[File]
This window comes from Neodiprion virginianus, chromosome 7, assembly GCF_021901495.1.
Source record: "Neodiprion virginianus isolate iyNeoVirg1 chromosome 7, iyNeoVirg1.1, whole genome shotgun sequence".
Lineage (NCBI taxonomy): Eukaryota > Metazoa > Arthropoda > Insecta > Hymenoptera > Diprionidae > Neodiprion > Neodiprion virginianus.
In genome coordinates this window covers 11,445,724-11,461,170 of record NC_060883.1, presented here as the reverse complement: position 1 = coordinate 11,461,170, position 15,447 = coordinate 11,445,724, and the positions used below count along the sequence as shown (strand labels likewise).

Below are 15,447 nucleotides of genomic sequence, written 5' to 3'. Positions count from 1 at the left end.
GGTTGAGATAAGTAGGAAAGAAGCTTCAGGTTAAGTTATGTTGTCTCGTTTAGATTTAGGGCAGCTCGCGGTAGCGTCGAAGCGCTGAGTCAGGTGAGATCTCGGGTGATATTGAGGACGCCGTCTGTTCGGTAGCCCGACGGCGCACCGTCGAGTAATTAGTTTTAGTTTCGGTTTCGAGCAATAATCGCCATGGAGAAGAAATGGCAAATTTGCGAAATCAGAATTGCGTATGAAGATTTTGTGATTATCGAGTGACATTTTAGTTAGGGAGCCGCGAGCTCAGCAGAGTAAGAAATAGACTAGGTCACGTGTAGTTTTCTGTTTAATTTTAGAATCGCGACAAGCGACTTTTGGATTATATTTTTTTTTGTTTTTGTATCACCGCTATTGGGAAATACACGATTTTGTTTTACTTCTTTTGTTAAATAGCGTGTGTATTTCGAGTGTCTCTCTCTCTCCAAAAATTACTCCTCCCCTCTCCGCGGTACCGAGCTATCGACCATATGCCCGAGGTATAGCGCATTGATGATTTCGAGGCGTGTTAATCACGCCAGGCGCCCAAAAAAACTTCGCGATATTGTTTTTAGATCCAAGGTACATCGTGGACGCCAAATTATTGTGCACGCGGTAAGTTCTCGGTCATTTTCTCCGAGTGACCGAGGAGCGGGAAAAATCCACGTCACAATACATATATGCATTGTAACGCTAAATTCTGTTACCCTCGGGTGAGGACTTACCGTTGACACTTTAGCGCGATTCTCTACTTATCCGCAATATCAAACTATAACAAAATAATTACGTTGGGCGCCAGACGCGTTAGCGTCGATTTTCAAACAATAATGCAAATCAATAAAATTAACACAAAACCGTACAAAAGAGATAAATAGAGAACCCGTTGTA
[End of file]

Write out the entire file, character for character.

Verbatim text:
This window comes from Neodiprion virginianus, chromosome 7, assembly GCF_021901495.1.
Source record: "Neodiprion virginianus isolate iyNeoVirg1 chromosome 7, iyNeoVirg1.1, whole genome shotgun sequence".
Lineage (NCBI taxonomy): Eukaryota > Metazoa > Arthropoda > Insecta > Hymenoptera > Diprionidae > Neodiprion > Neodiprion virginianus.
In genome coordinates this window covers 11,445,724-11,461,170 of record NC_060883.1, presented here as the reverse complement: position 1 = coordinate 11,461,170, position 15,447 = coordinate 11,445,724, and the positions used below count along the sequence as shown (strand labels likewise).

Below are 15,447 nucleotides of genomic sequence, written 5' to 3'. Positions count from 1 at the left end.
GGTTGAGATAAGTAGGAAAGAAGCTTCAGGTTAAGTTATGTTGTCTCGTTTAGATTTAGGGCAGCTCGCGGTAGCGTCGAAGCGCTGAGTCAGGTGAGATCTCGGGTGATATTGAGGACGCCGTCTGTTCGGTAGCCCGACGGCGCACCGTCGAGTAATTAGTTTTAGTTTCGGTTTCGAGCAATAATCGCCATGGAGAAGAAATGGCAAATTTGCGAAATCAGAATTGCGTATGAAGATTTTGTGATTATCGAGTGACATTTTAGTTAGGGAGCCGCGAGCTCAGCAGAGTAAGAAATAGACTAGGTCACGTGTAGTTTTCTGTTTAATTTTAGAATCGCGACAAGCGACTTTTGGATTATATTTTTTTTTGTTTTTGTATCACCGCTATTGGGAAATACACGATTTTGTTTTACTTCTTTTGTTAAATAGCGTGTGTATTTCGAGTGTCTCTCTCTCTCCAAAAATTACTCCTCCCCTCTCCGCGGTACCGAGCTATCGACCATATGCCCGAGGTATAGCGCATTGATGATTTCGAGGCGTGTTAATCACGCCAGGCGCCCAAAAAAACTTCGCGATATTGTTTTTAGATCCAAGGTACATCGTGGACGCCAAATTATTGTGCACGCGGTAAGTTCTCGGTCATTTTCTCCGAGTGACCGAGGAGCGGGAAAAATCCACGTCACAATACATATATGCATTGTAACGCTAAATTCTGTTACCCTCGGGTGAGGACTTACCGTTGACACTTTAGCGCGATTCTCTACTTATCCGCAATATCAAACTATAACAAAATAATTACGTTGGGCGCCAGACGCGTTAGCGTCGATTTTCAAACAATAATGCAAATCAATAAAATTAACACAAAACCGTACAAAAGAGATAAATAGAGAACCCGTTGTA